Day 390: You are Mine, Under heel

(CNN) -- U.S. ambassador to China Gary Locke is nearing the end of a three-day visit to the Tibet Autonomous Region where he has been meeting with local officials to impress the importance of preserving Tibetan culture, according to the U.S. embassy.
Locke, who took the trip with his family, several embassy officials and Chengdu's consulate general, also stressed the need to open up access to Tibet to foreign diplomats, tourists and journalists, the embassy said in a statement.
There has been no mention of the trip in Chinese media, which follows Locke's visit last September to Tibetan monasteries in western China, where a number of Tibetan monks have set themselves on fire.
Since 2006, 119 monks have self-immolated in protest against Chinese policies they say violate their basic rights, according to Human Rights Watch.
More claims of repression of Tibetan rights came Thursday with a report from HRW, which condemned China's mass relocation of millions of Tibetans to what it called "New Socialist Villages."
The report, entitled "They Say We Should Be Grateful," accused the Chinese government of committing "extensive rights violations" of Tibetans by forcing residents in a number of counties to abandon their houses and move to new purpose-built housing estates.
The HRW report included aerial images of Tibetan counties, which showed photos of villages before and after new homes were built. HRW has accused the Chinese government of failing to adequately compensate villagers whose homes have been demolished, and of not restoring residents' livelihoods.
"The scale and speed at which the Tibetan rural population is being remodeled by mass rehousing and relocation policies are unprecedented in the post-Mao era," said HRW's China director, Sophie Richardson.
"Tibetans have no say in the design of policies that are radically altering their way of life, and -- in an already highly repressive context -- no ways to challenge them," she added in a statement.
When asked to comment on the report, Hua Chunying, a Ministry of Foreign Affairs Spokesperson said: "The organization you just mentioned has been consistently making irresponsible remarks and groundless accusations against China. I'll not spend time to read the report or comment on it."
According to the report, since 2006 more than two million Tibetans have been "rehoused" -- through government-ordered renovation or construction of new houses -- in the Tibet Autonomous Region, while hundreds of thousands of nomadic herders in the eastern part of the Tibetan plateau have been relocated.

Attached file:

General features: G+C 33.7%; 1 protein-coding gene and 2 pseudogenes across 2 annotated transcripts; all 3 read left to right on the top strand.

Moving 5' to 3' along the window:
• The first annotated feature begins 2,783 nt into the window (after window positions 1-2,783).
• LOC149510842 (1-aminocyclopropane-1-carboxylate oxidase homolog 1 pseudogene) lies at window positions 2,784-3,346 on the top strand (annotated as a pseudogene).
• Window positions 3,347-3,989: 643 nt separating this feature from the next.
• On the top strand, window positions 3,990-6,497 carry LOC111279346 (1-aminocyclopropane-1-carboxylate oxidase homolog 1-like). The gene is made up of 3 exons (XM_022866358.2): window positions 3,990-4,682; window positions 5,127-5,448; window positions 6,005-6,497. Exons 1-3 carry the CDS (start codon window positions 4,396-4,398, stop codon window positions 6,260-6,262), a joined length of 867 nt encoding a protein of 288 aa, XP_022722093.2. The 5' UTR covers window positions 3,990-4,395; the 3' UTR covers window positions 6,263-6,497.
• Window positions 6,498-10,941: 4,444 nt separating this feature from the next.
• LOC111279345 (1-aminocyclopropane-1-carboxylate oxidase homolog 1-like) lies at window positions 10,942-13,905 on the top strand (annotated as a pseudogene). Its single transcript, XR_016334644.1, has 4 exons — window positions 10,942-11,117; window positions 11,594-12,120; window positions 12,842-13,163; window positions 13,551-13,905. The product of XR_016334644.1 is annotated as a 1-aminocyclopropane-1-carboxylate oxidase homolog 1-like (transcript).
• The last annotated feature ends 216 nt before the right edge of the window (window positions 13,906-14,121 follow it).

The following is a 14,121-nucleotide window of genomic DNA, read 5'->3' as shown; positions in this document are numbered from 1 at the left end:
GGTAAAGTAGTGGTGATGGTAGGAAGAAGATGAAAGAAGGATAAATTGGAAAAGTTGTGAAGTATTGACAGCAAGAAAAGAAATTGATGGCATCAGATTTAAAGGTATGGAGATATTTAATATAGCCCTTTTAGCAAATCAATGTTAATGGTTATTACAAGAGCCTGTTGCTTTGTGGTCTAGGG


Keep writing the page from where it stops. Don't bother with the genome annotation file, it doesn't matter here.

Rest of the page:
The massive rehousing project is part of China's policy to "Build a New Socialist Countryside" in Tibetan areas, which was announced by former premier Wen Jiabao in 2006. At the time, the government pledged to increase spending in rural areas and committed billions of dollars to raise the living standards in the countryside.

Tibet has long been in the spotlight for human rights violations, along with China being accused of repressing Tibetans. I find it interesting that no one has been able to confirm or deny these claims with irrefutable evidence - not that that is a new thing in this world. Science, especially, loves contradictions and conflicting studies.

So why the hell are we incapable of simply seeing something for what it is, so that appropriate action can be taken? Why is politicking more important than human rights? Why is war, force and violence seen as acceptable "solutions"? Why do we allow abuse and violations of other people in the name of politics? How can we justify this as "keeping the peace?". Look at how much repression is happening in the world - and not just in the infamous countries such as China, North Korea and Russia - poverty is repression, the removal and denial of rights because of someone's status. Why do we not see this for what it is: unacceptable - instead of justifying and twisting it to appear to be something acceptable within our minds?

Nothing good ever comes from forcing people to be or live a certain way - the only way to bring about a true harmony of human actions and words is to present a solution that is undeniable, irrefutable and applicable to everyone. If everyone has one point to agree on, then we have a democracy. The tricky part is to present information in such a way that there is no denying it - for example, that every person has basic human rights that MUST be guaranteed. You may not believe it, but most people do not feel that basic rights should, or can be, guaranteed. If we all were of the opinion that basic rights must be given unconditionally to every person then you can bet your last cent that that would be a reality. Currently we believe that basic rights cannot be given to all, for whatever reason, and that is the case for it is a self-fulfilling prophecy. Because we believe that is can not (or should not) be done, we do not act to make it a reality - the mentality is such that it would be like me trying to breathe underwater.

There is always some obstacle that is apparently in the way of accomplishing or achieving basic rights for everyone. Lack of funding is popular, so is blaming and justifying human nature (that is the way they are, they will never change). We are a clever bunch - if we really wanted to, we could figure something out. Look at all the fantastical things we come up with to make life entertaining, or convenient, especially when we can make buttloads of money.

The motto of this is that waiting for the world to change is stupid - it will not - the only change that may happen on its own is that life devolves into an even more unpleasant experience for more people. If we want a better world we are going to have to step up and make it happen - and democracy is the only way to ensure lasting effects that can not be challenged.